Now’s the time to rally for your favorite companies — it might boost your bottom-line in the long-run.

By Kiera Carter
April 04, 2020
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Before the coronavirus hit, you invested in travel by, well, traveling. You supported hotels by staying in them. You showed loyalty to your favorite airlines by flying with them.

While stay-at-home orders due to the coronavirus pandemic might make those days feel like a distant memory, you can still invest in travel from the comfort of your couch, and experts say you should if you have the extra cash on-hand.

“Airlines, for example, are part of our country’s infrastructure, and it’s not in the country’s best interest to let these companies fail,” says JJ Kinahan, chief market strategist at TD Ameritrade. “We need them to do business, so they’re going to continue to be supported.”

If you’re in it for the long-haul, and not looking for what Kinahan calls a “quick pop,” major travel companies, and not just airlines, are likely to be a solid investment. “We may stay home longer than expected, so there will be volatility in the short-term, but eventually, the stay-at-home-orders are going to come off,” he says. And that’s when you’ll score some returns you can put toward your next vacation.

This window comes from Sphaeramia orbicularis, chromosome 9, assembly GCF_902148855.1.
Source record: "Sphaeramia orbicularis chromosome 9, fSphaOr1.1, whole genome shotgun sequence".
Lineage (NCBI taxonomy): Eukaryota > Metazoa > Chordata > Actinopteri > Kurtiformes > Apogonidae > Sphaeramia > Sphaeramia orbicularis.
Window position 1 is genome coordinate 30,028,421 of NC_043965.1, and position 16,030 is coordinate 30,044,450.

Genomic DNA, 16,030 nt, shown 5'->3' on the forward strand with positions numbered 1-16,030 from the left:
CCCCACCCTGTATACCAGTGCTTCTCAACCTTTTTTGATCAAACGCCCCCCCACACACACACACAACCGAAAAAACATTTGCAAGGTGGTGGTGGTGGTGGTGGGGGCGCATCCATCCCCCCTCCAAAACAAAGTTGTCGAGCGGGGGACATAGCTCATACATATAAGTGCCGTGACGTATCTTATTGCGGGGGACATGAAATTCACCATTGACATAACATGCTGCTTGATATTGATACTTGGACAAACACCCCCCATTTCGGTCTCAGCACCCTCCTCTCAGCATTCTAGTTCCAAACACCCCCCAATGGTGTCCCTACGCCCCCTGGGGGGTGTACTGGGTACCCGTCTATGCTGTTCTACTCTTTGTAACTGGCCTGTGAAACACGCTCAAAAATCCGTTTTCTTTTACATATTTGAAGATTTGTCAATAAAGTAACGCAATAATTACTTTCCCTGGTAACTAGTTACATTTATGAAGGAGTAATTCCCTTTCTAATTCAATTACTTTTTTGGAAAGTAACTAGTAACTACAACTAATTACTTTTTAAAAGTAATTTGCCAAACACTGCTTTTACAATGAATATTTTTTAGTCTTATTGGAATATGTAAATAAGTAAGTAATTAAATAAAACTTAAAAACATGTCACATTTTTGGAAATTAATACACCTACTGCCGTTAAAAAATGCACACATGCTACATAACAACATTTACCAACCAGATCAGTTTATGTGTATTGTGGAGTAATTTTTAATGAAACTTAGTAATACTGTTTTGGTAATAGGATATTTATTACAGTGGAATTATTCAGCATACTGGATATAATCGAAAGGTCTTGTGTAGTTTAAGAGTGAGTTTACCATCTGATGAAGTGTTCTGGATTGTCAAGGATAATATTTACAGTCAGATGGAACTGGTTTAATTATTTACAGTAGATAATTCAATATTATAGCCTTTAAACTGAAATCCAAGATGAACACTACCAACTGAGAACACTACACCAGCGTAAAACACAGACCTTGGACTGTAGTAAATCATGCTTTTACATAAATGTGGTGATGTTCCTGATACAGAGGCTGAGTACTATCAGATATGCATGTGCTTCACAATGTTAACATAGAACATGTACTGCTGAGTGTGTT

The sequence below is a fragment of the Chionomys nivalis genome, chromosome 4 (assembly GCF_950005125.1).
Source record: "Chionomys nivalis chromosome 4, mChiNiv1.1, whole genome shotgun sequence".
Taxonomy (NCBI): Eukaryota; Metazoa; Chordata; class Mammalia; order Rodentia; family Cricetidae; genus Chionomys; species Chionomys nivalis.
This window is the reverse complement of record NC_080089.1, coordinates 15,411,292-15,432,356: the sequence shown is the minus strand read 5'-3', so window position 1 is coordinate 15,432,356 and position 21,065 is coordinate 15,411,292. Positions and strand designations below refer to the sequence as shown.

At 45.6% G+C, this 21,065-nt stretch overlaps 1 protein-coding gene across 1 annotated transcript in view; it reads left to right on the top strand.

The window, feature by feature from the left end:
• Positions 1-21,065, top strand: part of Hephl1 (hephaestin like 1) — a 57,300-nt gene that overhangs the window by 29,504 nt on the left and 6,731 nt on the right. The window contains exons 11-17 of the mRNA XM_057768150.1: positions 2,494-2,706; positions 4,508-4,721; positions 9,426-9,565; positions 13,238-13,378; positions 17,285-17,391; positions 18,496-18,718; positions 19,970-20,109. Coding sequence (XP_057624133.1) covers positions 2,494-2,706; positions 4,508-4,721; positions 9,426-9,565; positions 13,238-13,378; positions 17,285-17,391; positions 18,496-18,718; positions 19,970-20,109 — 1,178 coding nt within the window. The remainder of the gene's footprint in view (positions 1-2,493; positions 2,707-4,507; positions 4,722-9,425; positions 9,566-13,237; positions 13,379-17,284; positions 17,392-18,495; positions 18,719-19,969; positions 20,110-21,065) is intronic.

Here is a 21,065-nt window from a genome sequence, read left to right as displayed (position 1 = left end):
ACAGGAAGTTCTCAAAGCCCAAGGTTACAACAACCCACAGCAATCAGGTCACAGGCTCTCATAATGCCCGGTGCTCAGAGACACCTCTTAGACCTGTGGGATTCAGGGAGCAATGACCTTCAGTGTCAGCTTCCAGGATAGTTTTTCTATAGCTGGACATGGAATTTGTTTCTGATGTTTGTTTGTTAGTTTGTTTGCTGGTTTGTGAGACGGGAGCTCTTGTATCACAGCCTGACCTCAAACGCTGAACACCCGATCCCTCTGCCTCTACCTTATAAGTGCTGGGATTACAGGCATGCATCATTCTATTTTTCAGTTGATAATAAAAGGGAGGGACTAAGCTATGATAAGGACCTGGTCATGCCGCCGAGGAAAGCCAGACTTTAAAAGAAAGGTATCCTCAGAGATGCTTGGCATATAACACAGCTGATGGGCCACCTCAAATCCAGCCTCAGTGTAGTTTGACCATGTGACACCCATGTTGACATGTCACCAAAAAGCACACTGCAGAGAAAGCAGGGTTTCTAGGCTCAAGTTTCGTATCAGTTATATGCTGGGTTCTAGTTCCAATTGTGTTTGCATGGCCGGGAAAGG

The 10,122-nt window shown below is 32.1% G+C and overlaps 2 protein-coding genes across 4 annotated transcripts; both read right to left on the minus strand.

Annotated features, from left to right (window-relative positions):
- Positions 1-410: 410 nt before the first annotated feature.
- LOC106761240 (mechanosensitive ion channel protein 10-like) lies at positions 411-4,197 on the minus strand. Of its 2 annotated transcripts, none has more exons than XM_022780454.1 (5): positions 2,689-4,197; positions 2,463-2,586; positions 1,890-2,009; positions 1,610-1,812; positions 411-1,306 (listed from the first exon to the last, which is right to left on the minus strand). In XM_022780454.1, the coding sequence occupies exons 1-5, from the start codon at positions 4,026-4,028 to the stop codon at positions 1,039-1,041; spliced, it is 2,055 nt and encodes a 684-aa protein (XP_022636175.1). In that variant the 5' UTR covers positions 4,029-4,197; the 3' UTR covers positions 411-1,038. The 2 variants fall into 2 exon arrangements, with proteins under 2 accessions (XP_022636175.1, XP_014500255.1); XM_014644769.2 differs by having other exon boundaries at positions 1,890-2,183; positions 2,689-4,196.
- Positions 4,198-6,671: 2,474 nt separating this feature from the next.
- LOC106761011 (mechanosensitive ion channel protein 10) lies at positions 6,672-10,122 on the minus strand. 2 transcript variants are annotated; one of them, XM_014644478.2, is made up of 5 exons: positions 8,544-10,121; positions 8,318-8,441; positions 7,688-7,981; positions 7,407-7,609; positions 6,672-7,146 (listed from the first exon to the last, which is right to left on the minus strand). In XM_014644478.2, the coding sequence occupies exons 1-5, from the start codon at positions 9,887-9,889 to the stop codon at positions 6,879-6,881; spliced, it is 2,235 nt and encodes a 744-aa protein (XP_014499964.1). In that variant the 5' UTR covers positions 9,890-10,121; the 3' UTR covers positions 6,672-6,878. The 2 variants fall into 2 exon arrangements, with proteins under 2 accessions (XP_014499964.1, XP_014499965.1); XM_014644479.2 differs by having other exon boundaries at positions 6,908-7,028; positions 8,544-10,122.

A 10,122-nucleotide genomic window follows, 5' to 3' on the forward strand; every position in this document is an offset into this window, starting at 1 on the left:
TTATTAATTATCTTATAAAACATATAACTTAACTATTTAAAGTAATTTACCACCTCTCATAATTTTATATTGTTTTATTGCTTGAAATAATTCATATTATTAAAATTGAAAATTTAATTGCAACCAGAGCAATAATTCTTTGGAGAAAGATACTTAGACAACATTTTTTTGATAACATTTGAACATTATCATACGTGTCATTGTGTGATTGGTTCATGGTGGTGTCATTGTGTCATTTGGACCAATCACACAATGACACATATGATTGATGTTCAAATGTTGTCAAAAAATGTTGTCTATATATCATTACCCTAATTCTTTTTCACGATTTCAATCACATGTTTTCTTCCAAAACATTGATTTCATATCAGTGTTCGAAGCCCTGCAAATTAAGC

Jason Moser, an advisor/analyst at The Motley Fool, seconds these sentiments. “A lot of strong companies are essentially on sale, and the market is a forward-looking mechanism—it’s not about today, it’s about the future.”

A few things to keep in mind when looking at your own future investments:

  1. It’s okay to support companies you have an emotional attachment to (your experience as an avid traveler certainly matters), but make sure you review reports from reputable analysts, too.
  2. Look at a company’s debt in comparison to other companies in the space. “The more debt, the more you should be concerned,” Kinahan says.
  3. Don’t overthink the timing. “Generally speaking, you’re never going to buy at the bottom and you're never going to sell at the top,” Moser says. “The more long-term your investment, the less timing comes into play.” Kinahan adds that it’s best to buy shares in smaller batches, so you can catch the market at different moments.

With that, here are some travel-friendly stocks Moser’s eyeing now:

Google: The tech company is making substantial investments in the travel space, completely changing the way we research, plan, and book our trips, even the way we drive—or don’t drive—thanks to self-driving cars. Like a lot of companies, you can now buy shares at a steal.

Booking.com: Moser calls the popular booking site “one of the highest quality businesses, based on its network, resources, and dominance in the space.” It also offers exposure to a ton of hotels, not just one, and he’s confident it will “emerge stronger than before.”

Disney: Yes, the parks are closed until further notice, but Disney is more than just a parks company (see: Disney+), a crucial detail. It’s a large, established, and well-diversified business that has lots of tools at its disposal. “A company like Disney has plenty of capital resources,” Moser says. “If they ever need financing, they have a number of different ways to get it and a lot of different levers to pull.”

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